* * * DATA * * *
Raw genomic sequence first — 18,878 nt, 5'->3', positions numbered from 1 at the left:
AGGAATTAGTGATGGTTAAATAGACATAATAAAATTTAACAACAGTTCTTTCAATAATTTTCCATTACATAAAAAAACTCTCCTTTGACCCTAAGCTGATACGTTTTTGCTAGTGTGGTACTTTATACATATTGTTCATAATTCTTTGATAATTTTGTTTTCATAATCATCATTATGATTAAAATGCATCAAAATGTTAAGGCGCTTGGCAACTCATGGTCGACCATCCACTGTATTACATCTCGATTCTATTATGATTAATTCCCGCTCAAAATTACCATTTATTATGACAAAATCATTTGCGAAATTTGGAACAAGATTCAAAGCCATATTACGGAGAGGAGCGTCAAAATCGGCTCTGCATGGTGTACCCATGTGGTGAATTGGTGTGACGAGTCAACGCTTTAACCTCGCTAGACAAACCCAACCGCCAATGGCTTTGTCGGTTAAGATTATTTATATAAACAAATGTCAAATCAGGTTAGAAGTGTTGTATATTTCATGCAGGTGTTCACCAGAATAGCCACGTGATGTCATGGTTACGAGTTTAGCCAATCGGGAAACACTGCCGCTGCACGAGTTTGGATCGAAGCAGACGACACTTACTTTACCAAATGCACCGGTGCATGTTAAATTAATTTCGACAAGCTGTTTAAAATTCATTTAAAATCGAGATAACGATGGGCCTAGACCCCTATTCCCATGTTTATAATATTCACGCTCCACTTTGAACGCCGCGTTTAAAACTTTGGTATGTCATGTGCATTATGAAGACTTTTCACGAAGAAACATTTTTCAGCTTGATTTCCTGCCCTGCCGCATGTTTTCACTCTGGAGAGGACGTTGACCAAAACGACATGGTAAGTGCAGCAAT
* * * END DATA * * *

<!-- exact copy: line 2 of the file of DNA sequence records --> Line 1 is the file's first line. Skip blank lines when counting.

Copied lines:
AGGAATTAGTGATGGTTAAATAGACATAATAAAATTTAACAACAGTTCTTTCAATAATTTTCCATTACATAAAAAAACTCTCCTTTGACCCTAAGCTGATACGTTTTTGCTAGTGTGGTACTTTATACATATTGTTCATAATTCTTTGATAATTTTGTTTTCATAATCATCATTATGATTAAAATGCATCAAAATGTTAAGGCGCTTGGCAACTCATGGTCGACCATCCACTGTATTACATCTCGATTCTATTATGATTAATTCCCGCTCAAAATTACCATTTATTATGACAAAATCATTTGCGAAATTTGGAACAAGATTCAAAGCCATATTACGGAGAGGAGCGTCAAAATCGGCTCTGCATGGTGTACCCATGTGGTGAATTGGTGTGACGAGTCAACGCTTTAACCTCGCTAGACAAACCCAACCGCCAATGGCTTTGTCGGTTAAGATTATTTATATAAACAAATGTCAAATCAGGTTAGAAGTGTTGTATATTTCATGCAGGTGTTCACCAGAATAGCCACGTGATGTCATGGTTACGAGTTTAGCCAATCGGGAAACACTGCCGCTGCACGAGTTTGGATCGAAGCAGACGACACTTACTTTACCAAATGCACCGGTGCATGTTAAATTAATTTCGACAAGCTGTTTAAAATTCATTTAAAATCGAGATAACGATGGGCCTAGACCCCTATTCCCATGTTTATAATATTCACGCTCCACTTTGAACGCCGCGTTTAAAACTTTGGTATGTCATGTGCATTATGAAGACTTTTCACGAAGAAACATTTTTCAGCTTGATTTCCTGCCCTGCCGCATGTTTTCACTCTGGAGAGGACGTTGACCAAAACGACATGGTAAGTGCAGCAAT